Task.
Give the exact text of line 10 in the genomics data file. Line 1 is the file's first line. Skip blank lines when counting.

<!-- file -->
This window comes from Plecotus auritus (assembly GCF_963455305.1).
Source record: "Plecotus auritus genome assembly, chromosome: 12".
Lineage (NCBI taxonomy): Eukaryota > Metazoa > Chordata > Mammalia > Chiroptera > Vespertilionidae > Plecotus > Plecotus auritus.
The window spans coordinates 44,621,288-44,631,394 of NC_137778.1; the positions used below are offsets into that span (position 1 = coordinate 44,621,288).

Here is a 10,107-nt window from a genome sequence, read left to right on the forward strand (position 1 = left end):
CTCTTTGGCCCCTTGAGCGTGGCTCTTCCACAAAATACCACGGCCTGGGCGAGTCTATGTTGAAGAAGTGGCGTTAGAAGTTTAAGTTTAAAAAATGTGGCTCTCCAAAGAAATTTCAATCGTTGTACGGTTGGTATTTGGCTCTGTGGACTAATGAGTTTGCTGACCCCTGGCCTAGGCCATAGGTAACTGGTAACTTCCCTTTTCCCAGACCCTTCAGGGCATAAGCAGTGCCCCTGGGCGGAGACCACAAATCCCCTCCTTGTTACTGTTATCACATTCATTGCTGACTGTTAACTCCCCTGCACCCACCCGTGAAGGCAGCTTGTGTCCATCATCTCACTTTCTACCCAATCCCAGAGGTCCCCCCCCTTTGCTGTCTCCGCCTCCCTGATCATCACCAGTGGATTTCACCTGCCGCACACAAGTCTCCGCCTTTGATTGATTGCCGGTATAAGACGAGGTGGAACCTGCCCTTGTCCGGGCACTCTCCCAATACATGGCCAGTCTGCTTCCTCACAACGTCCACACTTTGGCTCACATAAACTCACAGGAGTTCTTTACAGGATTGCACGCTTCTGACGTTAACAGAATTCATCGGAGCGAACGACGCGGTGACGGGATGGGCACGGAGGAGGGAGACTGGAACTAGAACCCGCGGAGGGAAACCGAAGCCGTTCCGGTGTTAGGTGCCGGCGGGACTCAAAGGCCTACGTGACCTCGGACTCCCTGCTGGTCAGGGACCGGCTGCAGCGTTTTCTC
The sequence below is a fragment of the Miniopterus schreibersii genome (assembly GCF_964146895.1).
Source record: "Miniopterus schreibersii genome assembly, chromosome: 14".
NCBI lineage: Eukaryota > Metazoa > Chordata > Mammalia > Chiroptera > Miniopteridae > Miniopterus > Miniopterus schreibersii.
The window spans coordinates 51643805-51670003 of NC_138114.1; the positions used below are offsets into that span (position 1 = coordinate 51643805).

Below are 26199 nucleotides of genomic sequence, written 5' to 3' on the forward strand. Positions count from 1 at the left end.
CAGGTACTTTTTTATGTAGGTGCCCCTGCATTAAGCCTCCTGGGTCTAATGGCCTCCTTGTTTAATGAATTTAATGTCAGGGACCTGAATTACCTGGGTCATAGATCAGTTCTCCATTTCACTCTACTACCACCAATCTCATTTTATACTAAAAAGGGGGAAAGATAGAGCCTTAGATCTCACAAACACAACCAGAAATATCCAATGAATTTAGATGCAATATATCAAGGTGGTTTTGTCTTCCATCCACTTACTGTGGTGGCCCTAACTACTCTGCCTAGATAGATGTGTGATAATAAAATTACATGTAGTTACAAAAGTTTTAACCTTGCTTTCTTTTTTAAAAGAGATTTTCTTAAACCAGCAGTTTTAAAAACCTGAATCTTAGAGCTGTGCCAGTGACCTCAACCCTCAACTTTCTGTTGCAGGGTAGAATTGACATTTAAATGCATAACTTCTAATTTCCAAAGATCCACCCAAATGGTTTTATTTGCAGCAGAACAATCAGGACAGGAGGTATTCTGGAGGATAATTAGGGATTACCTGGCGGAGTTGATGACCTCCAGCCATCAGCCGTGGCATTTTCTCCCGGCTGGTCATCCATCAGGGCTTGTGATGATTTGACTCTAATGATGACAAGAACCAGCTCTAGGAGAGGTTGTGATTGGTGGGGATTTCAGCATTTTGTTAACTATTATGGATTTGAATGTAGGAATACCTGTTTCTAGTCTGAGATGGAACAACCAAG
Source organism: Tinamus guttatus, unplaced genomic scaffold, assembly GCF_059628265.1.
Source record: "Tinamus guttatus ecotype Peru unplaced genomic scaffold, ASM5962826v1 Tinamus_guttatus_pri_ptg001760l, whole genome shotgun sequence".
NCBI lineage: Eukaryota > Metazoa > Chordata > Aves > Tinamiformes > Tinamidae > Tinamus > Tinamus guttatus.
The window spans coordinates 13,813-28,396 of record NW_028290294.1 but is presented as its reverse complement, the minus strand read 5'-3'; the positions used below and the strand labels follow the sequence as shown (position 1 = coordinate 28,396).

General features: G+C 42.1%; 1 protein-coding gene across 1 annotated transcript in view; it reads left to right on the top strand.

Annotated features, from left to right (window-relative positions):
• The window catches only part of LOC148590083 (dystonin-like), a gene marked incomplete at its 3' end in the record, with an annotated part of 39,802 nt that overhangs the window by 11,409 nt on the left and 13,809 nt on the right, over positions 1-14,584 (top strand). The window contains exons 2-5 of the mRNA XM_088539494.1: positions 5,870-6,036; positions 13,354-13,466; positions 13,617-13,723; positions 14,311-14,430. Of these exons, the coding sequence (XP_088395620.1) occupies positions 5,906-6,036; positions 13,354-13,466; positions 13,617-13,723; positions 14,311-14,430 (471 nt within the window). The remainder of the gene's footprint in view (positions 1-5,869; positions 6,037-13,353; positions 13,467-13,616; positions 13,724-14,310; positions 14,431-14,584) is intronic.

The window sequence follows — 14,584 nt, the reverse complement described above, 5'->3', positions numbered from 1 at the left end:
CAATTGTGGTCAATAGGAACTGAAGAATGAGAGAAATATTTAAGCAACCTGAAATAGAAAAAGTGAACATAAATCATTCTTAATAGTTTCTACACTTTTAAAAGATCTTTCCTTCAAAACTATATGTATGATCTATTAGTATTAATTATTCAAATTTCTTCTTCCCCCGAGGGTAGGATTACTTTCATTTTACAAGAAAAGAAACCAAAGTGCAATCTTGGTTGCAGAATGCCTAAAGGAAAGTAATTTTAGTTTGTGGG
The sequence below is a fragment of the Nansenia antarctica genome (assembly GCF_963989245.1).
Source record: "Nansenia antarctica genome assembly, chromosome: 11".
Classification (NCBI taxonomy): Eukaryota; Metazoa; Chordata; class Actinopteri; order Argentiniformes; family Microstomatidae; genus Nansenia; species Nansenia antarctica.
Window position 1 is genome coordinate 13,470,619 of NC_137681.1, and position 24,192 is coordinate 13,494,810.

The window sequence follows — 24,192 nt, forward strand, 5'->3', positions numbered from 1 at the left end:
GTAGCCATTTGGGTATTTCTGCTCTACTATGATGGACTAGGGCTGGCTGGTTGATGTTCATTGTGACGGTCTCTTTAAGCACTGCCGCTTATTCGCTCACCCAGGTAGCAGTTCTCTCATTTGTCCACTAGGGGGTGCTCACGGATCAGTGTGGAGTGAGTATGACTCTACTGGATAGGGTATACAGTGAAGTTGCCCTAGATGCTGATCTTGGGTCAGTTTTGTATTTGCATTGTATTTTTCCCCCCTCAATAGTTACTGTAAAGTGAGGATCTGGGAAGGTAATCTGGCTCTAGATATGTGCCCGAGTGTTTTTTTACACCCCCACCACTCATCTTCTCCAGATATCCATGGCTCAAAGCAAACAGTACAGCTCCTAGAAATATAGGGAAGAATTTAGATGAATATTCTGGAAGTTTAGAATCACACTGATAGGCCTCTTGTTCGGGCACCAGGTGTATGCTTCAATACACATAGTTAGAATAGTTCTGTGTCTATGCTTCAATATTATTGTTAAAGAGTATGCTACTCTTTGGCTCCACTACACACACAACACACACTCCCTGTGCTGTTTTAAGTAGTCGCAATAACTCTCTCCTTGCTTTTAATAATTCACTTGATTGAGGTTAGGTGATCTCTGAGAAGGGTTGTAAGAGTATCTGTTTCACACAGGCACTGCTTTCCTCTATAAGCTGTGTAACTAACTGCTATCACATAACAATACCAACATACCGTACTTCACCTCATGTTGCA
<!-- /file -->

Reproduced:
The window spans coordinates 51643805-51670003 of NC_138114.1; the positions used below are offsets into that span (position 1 = coordinate 51643805).